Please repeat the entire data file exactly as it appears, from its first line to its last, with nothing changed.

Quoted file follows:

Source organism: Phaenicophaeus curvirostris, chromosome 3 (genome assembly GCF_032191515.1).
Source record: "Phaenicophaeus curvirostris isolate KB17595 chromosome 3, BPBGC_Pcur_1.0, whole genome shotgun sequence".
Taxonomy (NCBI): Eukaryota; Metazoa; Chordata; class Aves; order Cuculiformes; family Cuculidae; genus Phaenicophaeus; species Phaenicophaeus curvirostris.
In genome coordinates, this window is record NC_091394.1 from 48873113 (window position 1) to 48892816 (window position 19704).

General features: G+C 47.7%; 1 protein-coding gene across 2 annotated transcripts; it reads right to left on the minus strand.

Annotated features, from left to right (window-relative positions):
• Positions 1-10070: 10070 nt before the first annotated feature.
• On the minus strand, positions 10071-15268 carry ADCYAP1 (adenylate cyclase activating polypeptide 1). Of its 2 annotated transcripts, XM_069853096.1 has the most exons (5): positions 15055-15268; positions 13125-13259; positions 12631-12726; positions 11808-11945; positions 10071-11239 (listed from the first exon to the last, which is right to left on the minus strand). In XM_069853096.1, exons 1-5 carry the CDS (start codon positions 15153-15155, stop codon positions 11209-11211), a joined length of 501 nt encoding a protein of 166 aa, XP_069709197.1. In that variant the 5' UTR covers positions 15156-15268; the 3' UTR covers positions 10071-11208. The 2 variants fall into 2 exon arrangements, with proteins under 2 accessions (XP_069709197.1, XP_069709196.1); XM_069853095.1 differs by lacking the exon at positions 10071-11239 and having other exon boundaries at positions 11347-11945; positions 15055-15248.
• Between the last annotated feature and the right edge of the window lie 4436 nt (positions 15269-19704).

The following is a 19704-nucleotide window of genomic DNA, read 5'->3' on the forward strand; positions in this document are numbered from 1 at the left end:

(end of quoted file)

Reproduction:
Source organism: Phaenicophaeus curvirostris, chromosome 3 (genome assembly GCF_032191515.1).
Source record: "Phaenicophaeus curvirostris isolate KB17595 chromosome 3, BPBGC_Pcur_1.0, whole genome shotgun sequence".
Taxonomy (NCBI): Eukaryota; Metazoa; Chordata; class Aves; order Cuculiformes; family Cuculidae; genus Phaenicophaeus; species Phaenicophaeus curvirostris.
In genome coordinates, this window is record NC_091394.1 from 48873113 (window position 1) to 48892816 (window position 19704).

General features: G+C 47.7%; 1 protein-coding gene across 2 annotated transcripts; it reads right to left on the minus strand.

Annotated features, from left to right (window-relative positions):
• Positions 1-10070: 10070 nt before the first annotated feature.
• On the minus strand, positions 10071-15268 carry ADCYAP1 (adenylate cyclase activating polypeptide 1). Of its 2 annotated transcripts, XM_069853096.1 has the most exons (5): positions 15055-15268; positions 13125-13259; positions 12631-12726; positions 11808-11945; positions 10071-11239 (listed from the first exon to the last, which is right to left on the minus strand). In XM_069853096.1, exons 1-5 carry the CDS (start codon positions 15153-15155, stop codon positions 11209-11211), a joined length of 501 nt encoding a protein of 166 aa, XP_069709197.1. In that variant the 5' UTR covers positions 15156-15268; the 3' UTR covers positions 10071-11208. The 2 variants fall into 2 exon arrangements, with proteins under 2 accessions (XP_069709197.1, XP_069709196.1); XM_069853095.1 differs by lacking the exon at positions 10071-11239 and having other exon boundaries at positions 11347-11945; positions 15055-15248.
• Between the last annotated feature and the right edge of the window lie 4436 nt (positions 15269-19704).

The following is a 19704-nucleotide window of genomic DNA, read 5'->3' on the forward strand; positions in this document are numbered from 1 at the left end: